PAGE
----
February 02, 2011
On Tuesday at 3 p.m., the NBA's (assistant) coaches were asked to turn in their ballots featuring their choices for the reserves for this month's All-Star game. And, in the grand tradition of selecting Wally Szczerbiak(notes) (because the Timberwolves are good!) and Jamaal Magliore (because you gotta have a backup center!), we're about to see this thing go terribly wrong. At least, that's what we assume.
So, before the news hits on Thursday night, as the TNT crew reveals the reserves, we're going to offer up our choices as to who should make this year's All-Star team, beyond the players that were voted in by fans who don't appear to be paying much attention (Yao Ming(notes) and Carmelo Anthony(notes)? Seriously?).
We bring this noise at the NBA's behest. The league asks its coaches to submit choices for a reserve center, two forwards, two guards and two "wild cards." This is pretty daft, because it forces All-Star teams to boast depth at positions that really aren't rife with All-Star players. But because these are the rules, hopefully for the last time, we'll follow them.
Click the jump, for a look at the West.
The rumor -- the hope -- is that the assistant coaches can get this wrong on purpose, and run Gasol as a center. And Pau has played two-thirds of Los Angeles' minutes in the pivot this season, as opposed to just 11 percent of his team's minutes at power forward, despite being (rightfully) listed as a power forward on the All-Star ballot.
This is also the part where you wonder if Gasol has been good enough to make it after fading a bit following a hot start to the season. And this is the part where you check his season splits, and realize that he was putting up about 16.5 points with 9.5 rebounds a contest in December and January (the "fading-a-bit" era) while making half his shots with plenty of assists and nearly two blocks a game. Add that to the man's early season dominance and you've got an All-Star.
Stupid Carmelo Anthony.
Carmelo's having an All-Star season. I can't get away from that. But there are so many other forwards that are having an even better All-Star season that I can't help but rue Anthony's selection as an All-Star starter.
Dirk was dominant to start this season. He missed a good chunk of games with that sprained knee, and while I usually don't like going down this route (especially as the Mavs lost Caron Butler(notes) soon after), the team's awful play following Dirk's injury nearly said it all. Even if Dirk isn't dropping 32 a game, the Mavs play off him. That spacing is so crucial, and even if he doesn't touch the ball in a possession, he affects the game in such a significant way. There's also the whole "23-points-per-game-on-52-percent-shooting" thing.
Love is an All-Star and he should be starting. The man is shooting 44 percent from behind the arc while leading the NBA in rebounds, which would remind us of Bill Laimbeer if he wasn't averaging a ridiculous 15.6 rebounds per game while dropping over 21 points a night (as opposed to a Laimbeer-ish 11 and 11). It's not his fault that the Minnesota Timberwolves are completely botching yet another rebuilding project. Kevin Love is an All-Star.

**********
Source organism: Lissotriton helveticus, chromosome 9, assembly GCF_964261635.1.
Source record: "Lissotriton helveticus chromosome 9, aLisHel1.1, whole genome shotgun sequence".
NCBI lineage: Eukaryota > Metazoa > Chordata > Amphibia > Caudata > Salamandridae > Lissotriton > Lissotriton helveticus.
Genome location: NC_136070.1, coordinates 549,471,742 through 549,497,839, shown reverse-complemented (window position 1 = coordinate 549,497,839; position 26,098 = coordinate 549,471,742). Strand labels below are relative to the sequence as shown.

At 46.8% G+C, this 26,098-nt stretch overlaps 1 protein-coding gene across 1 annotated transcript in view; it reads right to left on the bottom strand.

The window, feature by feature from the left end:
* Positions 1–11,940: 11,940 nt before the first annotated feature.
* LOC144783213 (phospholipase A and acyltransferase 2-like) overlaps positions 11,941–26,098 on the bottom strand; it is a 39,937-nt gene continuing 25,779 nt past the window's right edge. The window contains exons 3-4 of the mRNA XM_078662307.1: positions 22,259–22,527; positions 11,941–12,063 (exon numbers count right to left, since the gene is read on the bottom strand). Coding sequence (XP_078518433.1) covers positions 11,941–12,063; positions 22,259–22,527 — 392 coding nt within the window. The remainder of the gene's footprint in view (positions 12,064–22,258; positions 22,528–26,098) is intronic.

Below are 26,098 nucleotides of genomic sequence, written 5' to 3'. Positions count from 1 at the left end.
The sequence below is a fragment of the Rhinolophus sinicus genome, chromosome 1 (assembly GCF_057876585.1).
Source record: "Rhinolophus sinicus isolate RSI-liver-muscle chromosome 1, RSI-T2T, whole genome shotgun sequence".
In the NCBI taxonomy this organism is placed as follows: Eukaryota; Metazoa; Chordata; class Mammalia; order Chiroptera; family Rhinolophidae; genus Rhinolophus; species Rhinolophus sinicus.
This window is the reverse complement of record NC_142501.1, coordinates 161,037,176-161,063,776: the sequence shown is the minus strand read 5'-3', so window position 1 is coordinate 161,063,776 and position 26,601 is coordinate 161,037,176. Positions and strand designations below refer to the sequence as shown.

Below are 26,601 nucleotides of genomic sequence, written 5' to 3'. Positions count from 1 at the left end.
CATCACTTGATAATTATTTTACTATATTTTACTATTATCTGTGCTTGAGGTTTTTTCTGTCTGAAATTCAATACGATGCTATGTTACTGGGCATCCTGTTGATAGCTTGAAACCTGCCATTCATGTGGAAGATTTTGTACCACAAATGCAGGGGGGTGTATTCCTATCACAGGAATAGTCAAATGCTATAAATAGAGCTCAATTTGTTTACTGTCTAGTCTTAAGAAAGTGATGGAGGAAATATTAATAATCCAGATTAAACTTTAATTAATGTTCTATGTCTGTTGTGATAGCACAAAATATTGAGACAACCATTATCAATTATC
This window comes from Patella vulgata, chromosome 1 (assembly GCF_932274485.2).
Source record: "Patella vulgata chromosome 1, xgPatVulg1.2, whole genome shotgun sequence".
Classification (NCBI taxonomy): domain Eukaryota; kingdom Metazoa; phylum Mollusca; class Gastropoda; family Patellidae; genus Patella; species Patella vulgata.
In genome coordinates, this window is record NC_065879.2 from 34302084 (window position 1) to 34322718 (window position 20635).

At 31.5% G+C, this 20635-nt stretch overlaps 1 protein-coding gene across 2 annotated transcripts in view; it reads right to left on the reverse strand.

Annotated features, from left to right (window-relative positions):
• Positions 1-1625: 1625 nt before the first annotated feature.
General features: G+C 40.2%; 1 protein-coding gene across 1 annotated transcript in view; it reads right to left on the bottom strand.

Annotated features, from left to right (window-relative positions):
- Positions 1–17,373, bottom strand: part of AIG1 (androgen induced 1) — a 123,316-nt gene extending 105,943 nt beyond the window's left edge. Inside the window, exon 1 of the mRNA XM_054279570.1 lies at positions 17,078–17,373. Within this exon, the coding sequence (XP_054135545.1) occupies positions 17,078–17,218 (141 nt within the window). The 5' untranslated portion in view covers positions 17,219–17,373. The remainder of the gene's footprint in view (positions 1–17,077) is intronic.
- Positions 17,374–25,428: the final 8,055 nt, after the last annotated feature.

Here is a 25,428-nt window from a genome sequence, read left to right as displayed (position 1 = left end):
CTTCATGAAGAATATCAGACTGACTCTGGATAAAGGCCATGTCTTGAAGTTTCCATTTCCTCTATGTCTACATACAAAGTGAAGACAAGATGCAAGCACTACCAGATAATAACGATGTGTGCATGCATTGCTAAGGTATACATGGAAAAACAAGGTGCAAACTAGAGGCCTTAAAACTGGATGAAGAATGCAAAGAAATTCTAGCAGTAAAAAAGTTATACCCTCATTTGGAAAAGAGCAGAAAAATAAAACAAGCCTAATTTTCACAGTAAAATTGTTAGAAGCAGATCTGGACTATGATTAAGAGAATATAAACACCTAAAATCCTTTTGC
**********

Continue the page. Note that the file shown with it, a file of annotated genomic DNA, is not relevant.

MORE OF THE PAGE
Westbrook has been brilliant. He's not quite on par with Kobe Bryant(notes) and Chris Paul(notes), but he's not far off, and that's saying quite a bit. He's averaging 22.6 points on a team featuring the league's leading scorer, alongside 5.2 rebounds and 8.5 assists.
Ginobili is a tough call over Deron Williams(notes) and Steve Nash(notes), but he's a disruptive force who has put too many games away for me to discount. Especially in relation to Williams, whose early game struggles have cost the Jazz too many wins this year.
I would have absolutely no problems sticking Williams and (to a lesser extent) Nash into Ginobili's spot. Each player is as deserving. I just prefer Manu's consistent effort over DW's up-and-down game and Nash's iffy defense.
Again, Charlie Kelly (NSFW). Just because he, forever, has changed the way we think of the phrase "wild card."
It's not only that Griffin's nearly 23 points and 13 rebounds have won the Clippers a good chunk of games of late, it's that his production early in the season almost gave Los Angeles a half-dozen more wins in games they couldn't pull out (something about a converted shooting guard -- a rookie no less -- having to run the show at point guard). There's no way Griffin hasn't been amongst the seven-best players in the Western Conference not voted onto the All-Star team.
LMA, I'm sorry for sounding so flighty, but Tuesday's 40-point performance pushed it over the top for me. The Blazer big man is averaging over 25 a game since Brandon Roy(notes) went down, with more than 21 points and nine rebounds overall. I wouldn't be too upset if he were left off the team -- the first month of the season counts as much as January did -- but I'm sticking him on my list of reserves.
Ahead of Deron Williams, who is having an All-Star season.
Ahead of Nene, who is having an All-Star season.
Ahead of Steve Nash, who is having an All-Star season (defense, if you're wondering. It's his defense).
Each of these men deserves to play in Los Angeles later this month. Hopefully you'll find the reasons behind my choosing of other players sufficient, but understand that I recognize and appreciate the contributions offered from all the players who missed my particular cut. This has been a pretty righteous year out West, which only makes me look forward to Wednesday night's slate of 11 games much more than I'm looking forward to an All-Star game that precludes the significant list of All-Stars listed above.